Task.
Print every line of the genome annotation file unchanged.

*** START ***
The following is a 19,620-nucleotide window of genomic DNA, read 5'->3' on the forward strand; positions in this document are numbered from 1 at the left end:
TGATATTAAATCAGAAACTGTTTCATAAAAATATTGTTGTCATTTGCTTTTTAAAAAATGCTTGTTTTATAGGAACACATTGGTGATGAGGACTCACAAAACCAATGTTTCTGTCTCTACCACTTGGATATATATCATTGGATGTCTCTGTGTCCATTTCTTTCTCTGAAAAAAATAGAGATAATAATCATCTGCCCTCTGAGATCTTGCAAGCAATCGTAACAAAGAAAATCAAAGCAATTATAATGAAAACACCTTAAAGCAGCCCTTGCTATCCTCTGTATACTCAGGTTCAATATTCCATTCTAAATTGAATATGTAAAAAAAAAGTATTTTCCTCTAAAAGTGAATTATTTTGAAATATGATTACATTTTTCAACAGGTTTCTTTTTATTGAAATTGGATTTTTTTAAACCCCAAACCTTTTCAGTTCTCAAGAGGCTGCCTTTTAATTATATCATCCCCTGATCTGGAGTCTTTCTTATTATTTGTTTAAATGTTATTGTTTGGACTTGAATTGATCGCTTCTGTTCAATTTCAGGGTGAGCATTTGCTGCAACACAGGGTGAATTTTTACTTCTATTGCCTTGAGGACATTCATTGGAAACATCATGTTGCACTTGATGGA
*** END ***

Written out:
The following is a 19,620-nucleotide window of genomic DNA, read 5'->3' on the forward strand; positions in this document are numbered from 1 at the left end:
TGATATTAAATCAGAAACTGTTTCATAAAAATATTGTTGTCATTTGCTTTTTAAAAAATGCTTGTTTTATAGGAACACATTGGTGATGAGGACTCACAAAACCAATGTTTCTGTCTCTACCACTTGGATATATATCATTGGATGTCTCTGTGTCCATTTCTTTCTCTGAAAAAAATAGAGATAATAATCATCTGCCCTCTGAGATCTTGCAAGCAATCGTAACAAAGAAAATCAAAGCAATTATAATGAAAACACCTTAAAGCAGCCCTTGCTATCCTCTGTATACTCAGGTTCAATATTCCATTCTAAATTGAATATGTAAAAAAAAAGTATTTTCCTCTAAAAGTGAATTATTTTGAAATATGATTACATTTTTCAACAGGTTTCTTTTTATTGAAATTGGATTTTTTTAAACCCCAAACCTTTTCAGTTCTCAAGAGGCTGCCTTTTAATTATATCATCCCCTGATCTGGAGTCTTTCTTATTATTTGTTTAAATGTTATTGTTTGGACTTGAATTGATCGCTTCTGTTCAATTTCAGGGTGAGCATTTGCTGCAACACAGGGTGAATTTTTACTTCTATTGCCTTGAGGACATTCATTGGAAACATCATGTTGCACTTGATGGA